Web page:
When the fighting began at Lexington and Concord in April 1775, Arnold was thirty-four, had fought in the French and Indian War, was a militia captain in the (Connecticut) Governor's Second Company of Guards, and an ardent patriot. When word spread of the rebellion, Arnold marched off to Massachusetts with his troops eager for action, and requested permission from the Massachusetts Committee of Safety to capture Fort Ticonderoga on Lake Champlain. They appointed him a colonel in the Massachusetts's militia to undertake the first entirely offensive military expedition by the colonists against the British. At Bennington, Vermont, Arnold met up with Ethan Allen, who had a commission from Connecticut to capture the same fort and who did not care that Arnold had orders from Massachusetts. Arnold could not talk Allen out of relinquishing command, and had to concede to accompanying Allen and his Green Mountain Boys. In a dawn attack on May 10, 1775, Ticonderoga was taken from the 22 British troops that held it and who were not aware that a war was in progress.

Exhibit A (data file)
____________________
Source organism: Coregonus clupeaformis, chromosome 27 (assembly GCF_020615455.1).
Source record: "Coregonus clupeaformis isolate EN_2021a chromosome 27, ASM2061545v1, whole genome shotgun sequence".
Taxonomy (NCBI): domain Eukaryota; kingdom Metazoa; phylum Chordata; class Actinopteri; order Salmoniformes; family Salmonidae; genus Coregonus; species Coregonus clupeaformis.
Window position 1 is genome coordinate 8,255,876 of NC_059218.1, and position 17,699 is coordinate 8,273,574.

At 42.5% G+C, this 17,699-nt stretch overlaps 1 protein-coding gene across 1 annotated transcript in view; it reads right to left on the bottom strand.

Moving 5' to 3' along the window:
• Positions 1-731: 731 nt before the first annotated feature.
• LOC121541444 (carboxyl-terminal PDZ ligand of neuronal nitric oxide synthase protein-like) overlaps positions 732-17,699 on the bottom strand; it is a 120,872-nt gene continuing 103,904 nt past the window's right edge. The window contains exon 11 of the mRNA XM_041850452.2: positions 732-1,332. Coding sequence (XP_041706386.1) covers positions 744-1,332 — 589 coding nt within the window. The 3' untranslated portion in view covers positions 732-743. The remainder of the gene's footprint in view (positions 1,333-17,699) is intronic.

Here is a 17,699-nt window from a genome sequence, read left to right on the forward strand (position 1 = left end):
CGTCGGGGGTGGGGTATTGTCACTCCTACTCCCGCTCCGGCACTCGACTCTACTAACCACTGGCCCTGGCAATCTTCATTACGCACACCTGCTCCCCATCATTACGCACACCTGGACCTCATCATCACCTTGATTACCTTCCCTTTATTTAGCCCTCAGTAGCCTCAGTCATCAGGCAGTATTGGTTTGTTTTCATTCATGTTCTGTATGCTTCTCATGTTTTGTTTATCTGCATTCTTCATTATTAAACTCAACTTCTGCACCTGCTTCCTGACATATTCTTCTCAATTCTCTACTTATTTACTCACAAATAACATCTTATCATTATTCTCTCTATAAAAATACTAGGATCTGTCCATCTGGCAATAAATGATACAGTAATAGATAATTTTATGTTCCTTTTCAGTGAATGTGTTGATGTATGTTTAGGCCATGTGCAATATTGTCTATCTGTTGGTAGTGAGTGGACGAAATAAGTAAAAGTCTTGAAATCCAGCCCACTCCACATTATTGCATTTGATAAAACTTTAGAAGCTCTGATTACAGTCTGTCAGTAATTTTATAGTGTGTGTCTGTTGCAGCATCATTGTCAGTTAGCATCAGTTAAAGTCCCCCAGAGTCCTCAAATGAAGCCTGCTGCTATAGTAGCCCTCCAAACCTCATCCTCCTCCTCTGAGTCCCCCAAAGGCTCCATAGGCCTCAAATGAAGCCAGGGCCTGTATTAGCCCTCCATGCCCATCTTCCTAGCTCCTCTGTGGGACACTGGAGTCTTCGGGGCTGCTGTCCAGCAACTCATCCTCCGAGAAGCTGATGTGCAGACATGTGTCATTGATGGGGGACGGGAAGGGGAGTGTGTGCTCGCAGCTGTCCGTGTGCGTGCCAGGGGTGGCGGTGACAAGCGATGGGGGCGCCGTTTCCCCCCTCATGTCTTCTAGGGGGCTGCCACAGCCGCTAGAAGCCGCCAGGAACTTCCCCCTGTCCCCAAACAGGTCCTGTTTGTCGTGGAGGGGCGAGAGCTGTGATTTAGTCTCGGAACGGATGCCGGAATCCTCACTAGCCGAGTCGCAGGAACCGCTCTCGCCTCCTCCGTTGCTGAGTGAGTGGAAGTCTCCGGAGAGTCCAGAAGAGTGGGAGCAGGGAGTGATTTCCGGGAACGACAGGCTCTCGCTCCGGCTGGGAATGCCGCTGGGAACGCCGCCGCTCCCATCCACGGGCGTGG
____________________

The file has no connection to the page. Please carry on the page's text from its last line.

The victory achieved, Allen's second in command, Colonel James Easton of the Massachusetts militia and a boyhood friend of Allen, delivered the letter announcing the victory to Massachusetts, doing his best to diminish Arnold's participation and enhance the role of the Green Mountain Boys and the Connecticut militia. Upon discovering this, Arnold challenged Easton to a duel, but Easton refused. Benedict Arnold remained with some Connecticut replacements in command at Ticonderoga, but when a regiment under Colonel Benjamin Hinman arrived and Arnold learned that he was second to Hinman, he resigned his commission (later changing his mind) and headed to Albany, New York. Arnold submitted an inflated claim for expenses and protested vehemently when the suspicious legislators closely examined each item. In June he became a widower.